Nova Scotians Breathe Life Into a Dying Language

Harold F. Schiffman haroldfs at
Mon Jul 15 18:01:00 UTC 2002

New York Times,

July 15, 2002

Nova Scotians Breathe Life Into a Dying Language


    CHRISTMAS ISLAND, Nova Scotia, July 8 A driving rain and a fog as
thick as chowder could not keep the 75 people away from a Friday night of
knee-slapping fiddle music and some cold local ale. Some of the best
fiddlers on Cape Breton Island had gathered to perform their lilting tunes
at the local firehouse in this farm village, and audience members were
stomping their feet to breakneck fiddle fingering once heard only in the
Scottish highlands.

"Tha am bar fosgailte," proclaimed Hector MacNeil, the emcee and a local
Gaelic teacher. "That's how you say `'he bar is open,' " a translation
that brought the house down. "I wish you were all in my Gaelic class," he
said. "We'd all do great!"

Mr. MacNeil is an earnest sort with a love for Celtic tales, and he could
not resist an opening to go on and on in the mother tongue of his Scottish
ancestors. Some of the older people in the audience could follow his
words, but to the rest he might as well have been speaking to the mist
outside. There were shrugs and fidgeting, then giggling and loud talking,
until Mr. MacNeil finally switched back to English to recover his
audience's attention.

About 500 people still speak fluent Scottish Gaelic on Cape Breton, making
this brooding island of wind-swept beaches and craggy hills the largest
community of such Gaelic speakers outside the British Isles. But many here
fear that the language is slowly dying out, despite the efforts of a
hundred or so Gaelic advocates who dedicate themselves to fiddling,
bagpipe playing, step and highland dancing and teaching Gaelic songs and

"The number of Gaelic speakers is shrinking drastically and most are
aged," said Jim Watson, the Gaelic programs coordinator at Highland
Village, a nearby museum that depicts the life of 18th-century Highland
Scots and the early Scottish settlers in Cape Breton. "What is left is a
certain social ambience that is Gaelic in feeling with music and dance the
most obvious and observable traits." Tens of thousands of Highland Scot
tenant farmers immigrated to Canada from 1770 to 1850, fleeing famine and
poverty. They became so numerous and influential across the British colony
that John A. MacDonald, a Scot born in Glasgow, became the first prime

But nowhere did their culture find as nurturing an environment as wild and
rainy Cape Breton Island. In the isolation of Cape Breton, fiddling, dance
and weaving techniques that were long ago lost in Scotland have been
preserved to this day. They are only now coming back in Scotland thanks to
Cape Breton artists who have traveled back to the homeland in recent

Gaelic was spoken as the first language of most Scottish Canadians here
until around World War I. Through the first half of the 20th century,
military service and a mass emigration from the island of men looking for
work connected Cape Breton more firmly with the rest of Canada. Slowly
English became dominant, as the language viewed as a vehicle for economic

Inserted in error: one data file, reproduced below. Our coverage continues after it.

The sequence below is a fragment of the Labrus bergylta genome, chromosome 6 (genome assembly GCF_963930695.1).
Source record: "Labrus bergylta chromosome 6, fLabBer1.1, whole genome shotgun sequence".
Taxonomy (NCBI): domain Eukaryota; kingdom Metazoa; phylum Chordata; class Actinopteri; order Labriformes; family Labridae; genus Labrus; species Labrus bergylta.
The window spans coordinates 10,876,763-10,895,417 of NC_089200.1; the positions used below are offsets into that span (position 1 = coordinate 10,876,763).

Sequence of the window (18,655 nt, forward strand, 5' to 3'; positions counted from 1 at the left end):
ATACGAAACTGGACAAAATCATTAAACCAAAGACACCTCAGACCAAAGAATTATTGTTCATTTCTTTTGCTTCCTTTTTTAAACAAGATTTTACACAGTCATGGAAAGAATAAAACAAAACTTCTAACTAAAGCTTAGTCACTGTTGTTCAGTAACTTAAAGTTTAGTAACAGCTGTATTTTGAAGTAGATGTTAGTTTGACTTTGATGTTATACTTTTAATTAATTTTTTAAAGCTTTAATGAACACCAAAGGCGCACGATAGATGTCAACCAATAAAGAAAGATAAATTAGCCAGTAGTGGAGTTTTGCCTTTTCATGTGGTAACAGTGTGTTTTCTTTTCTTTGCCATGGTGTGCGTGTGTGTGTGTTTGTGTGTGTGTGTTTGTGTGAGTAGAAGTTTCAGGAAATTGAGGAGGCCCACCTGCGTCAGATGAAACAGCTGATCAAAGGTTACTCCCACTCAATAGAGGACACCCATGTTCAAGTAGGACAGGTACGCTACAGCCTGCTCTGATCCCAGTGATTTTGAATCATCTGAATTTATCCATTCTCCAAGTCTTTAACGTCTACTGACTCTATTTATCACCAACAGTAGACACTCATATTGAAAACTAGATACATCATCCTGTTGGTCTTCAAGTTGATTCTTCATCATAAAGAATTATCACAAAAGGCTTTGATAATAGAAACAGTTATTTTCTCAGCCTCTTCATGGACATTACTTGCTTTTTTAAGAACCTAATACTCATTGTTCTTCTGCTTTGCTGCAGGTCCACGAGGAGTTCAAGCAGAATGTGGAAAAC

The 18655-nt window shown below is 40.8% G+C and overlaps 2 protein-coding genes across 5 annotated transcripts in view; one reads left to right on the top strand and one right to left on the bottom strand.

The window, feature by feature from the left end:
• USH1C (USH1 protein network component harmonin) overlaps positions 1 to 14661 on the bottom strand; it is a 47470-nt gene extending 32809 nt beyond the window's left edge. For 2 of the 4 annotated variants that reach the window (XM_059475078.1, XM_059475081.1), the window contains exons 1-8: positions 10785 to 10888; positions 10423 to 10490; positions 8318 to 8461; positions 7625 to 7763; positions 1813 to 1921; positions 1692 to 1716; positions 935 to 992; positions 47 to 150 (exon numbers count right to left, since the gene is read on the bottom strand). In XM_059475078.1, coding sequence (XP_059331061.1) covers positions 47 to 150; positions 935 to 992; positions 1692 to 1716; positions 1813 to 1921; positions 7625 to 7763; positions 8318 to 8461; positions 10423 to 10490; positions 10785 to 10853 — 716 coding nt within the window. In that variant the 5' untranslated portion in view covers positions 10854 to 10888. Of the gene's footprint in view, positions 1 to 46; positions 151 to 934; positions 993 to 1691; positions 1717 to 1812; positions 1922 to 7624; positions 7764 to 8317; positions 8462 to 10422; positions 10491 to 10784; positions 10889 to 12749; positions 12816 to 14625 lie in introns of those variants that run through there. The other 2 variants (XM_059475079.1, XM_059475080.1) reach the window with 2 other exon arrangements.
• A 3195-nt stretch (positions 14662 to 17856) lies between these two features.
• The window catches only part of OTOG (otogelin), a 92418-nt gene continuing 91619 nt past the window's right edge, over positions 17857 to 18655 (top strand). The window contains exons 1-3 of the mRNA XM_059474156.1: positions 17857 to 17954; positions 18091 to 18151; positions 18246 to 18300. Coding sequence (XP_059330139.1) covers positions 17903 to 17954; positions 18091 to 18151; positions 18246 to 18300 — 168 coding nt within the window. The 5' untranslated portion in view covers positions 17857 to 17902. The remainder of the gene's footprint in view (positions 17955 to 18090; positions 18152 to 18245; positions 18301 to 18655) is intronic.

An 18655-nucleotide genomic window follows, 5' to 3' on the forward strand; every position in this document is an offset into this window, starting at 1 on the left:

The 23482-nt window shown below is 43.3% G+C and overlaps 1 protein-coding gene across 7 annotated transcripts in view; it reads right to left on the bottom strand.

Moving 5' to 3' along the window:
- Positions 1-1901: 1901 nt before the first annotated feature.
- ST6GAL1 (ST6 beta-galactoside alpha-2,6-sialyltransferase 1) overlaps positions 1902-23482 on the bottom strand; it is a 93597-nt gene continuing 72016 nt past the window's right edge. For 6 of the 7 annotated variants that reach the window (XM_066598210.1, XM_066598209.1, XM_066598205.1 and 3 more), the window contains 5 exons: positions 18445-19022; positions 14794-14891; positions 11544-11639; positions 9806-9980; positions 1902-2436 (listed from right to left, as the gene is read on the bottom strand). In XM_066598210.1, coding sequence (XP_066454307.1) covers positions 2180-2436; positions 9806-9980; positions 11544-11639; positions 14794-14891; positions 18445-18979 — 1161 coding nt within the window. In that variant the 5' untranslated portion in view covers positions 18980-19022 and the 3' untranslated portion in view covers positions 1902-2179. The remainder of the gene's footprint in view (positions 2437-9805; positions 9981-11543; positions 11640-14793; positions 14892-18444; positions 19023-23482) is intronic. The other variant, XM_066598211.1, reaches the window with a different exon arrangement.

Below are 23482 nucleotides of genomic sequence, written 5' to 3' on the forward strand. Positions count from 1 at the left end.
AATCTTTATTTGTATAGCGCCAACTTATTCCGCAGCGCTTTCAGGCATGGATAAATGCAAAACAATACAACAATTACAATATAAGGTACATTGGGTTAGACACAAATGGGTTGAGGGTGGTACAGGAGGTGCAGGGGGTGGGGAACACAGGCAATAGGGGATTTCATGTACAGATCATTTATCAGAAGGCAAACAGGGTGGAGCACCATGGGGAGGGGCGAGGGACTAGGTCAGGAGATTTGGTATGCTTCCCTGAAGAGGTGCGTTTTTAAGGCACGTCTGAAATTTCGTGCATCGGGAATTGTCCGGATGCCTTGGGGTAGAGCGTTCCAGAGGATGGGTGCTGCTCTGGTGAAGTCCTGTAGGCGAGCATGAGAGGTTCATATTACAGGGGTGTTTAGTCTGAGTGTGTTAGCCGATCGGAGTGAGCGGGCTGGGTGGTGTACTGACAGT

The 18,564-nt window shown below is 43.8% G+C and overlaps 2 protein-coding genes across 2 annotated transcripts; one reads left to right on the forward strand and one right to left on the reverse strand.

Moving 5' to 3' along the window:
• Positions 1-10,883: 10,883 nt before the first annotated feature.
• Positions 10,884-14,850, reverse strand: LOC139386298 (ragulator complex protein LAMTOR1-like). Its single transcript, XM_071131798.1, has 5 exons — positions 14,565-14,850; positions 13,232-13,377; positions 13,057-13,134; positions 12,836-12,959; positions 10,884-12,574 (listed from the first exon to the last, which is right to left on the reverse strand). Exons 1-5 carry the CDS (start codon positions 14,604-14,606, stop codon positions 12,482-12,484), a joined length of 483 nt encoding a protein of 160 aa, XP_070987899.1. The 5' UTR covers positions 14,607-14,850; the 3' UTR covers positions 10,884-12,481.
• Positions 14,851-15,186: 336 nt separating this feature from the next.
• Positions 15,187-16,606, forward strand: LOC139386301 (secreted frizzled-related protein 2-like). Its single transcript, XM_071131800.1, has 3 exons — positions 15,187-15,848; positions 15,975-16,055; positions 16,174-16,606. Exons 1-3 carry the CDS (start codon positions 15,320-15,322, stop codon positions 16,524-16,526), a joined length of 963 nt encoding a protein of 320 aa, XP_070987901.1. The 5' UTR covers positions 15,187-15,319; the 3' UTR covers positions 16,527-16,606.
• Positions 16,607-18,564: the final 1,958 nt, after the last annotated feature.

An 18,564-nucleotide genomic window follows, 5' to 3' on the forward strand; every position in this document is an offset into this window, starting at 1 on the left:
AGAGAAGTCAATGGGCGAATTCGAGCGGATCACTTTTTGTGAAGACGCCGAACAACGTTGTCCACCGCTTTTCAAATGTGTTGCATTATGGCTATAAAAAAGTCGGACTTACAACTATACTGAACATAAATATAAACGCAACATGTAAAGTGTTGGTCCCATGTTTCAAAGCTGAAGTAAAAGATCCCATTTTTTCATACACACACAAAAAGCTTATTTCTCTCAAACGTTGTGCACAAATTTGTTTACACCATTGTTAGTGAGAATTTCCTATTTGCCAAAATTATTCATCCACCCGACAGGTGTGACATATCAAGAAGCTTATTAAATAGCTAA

and social advancement.

Nevertheless, people still gather for frequent fiddling concerts and
traditional folk dancing in towns across the island. A bilingual
English-Gaelic newspaper is published four times a year. Gaelic studies
are offered at local colleges, and a number of exhibitions and museums
dedicated to promoting Gaelic culture receive local and federal government
grants, helping to attract tourists. But the Gaelic advocates worry that
the other aspects of their culture may wane with time without the anchor
of a distinct language.

"You can't really keep the music and dance going without the language
because they are intertwined," said Sam MacPhee, the executive director of
the Gaelic College of Celtic Arts and Crafts, a center dedicated to the
preservation of Scottish culture and a major Cape Breton tourist
attraction. "The language is the struggle." There are a few signs of hope,
although the public school system, reflecting government policy, has long
given Gaelic language little support, if any. The Gaelic College in Skye,
Scotland, is beginning a student exchange program with University College
of Cape Breton that should produce some urgently need Gaelic teachers. The
Nova Scotia provincial government recently commissioned a report on the
state of Gaelic culture in the area with an eye to developing a program to
preserve it.

Here in Christmas Island, a village of 200 people that includes some
retirees and some potato and blueberry farmers, street signs are still in
Gaelic and people frequently greet each other in their old native tongue.
(The town is not actually on an island, and there are several versions of
how it got its name, one being that is was named after a local Mic-Mac
Indian chief called Christmas.)

But adults rarely converse in the language beyond simple niceties except
when they do not want their children to understand a conversation.
Nevertheless, local Gaelic promoters say the young people are increasingly
expressing an interest in learning about Gaelic culture, and a class in
Gaelic songs is popular during the summer months.

"We want to know our ancestors better," said Mark MacNeil, 12, after
attending a class in which he heard a Gaelic ghost story and learned songs
about heroic sailors surviving gales at sea and hunters pursuing fleet
deer in wild forests. "It's just cool to know."

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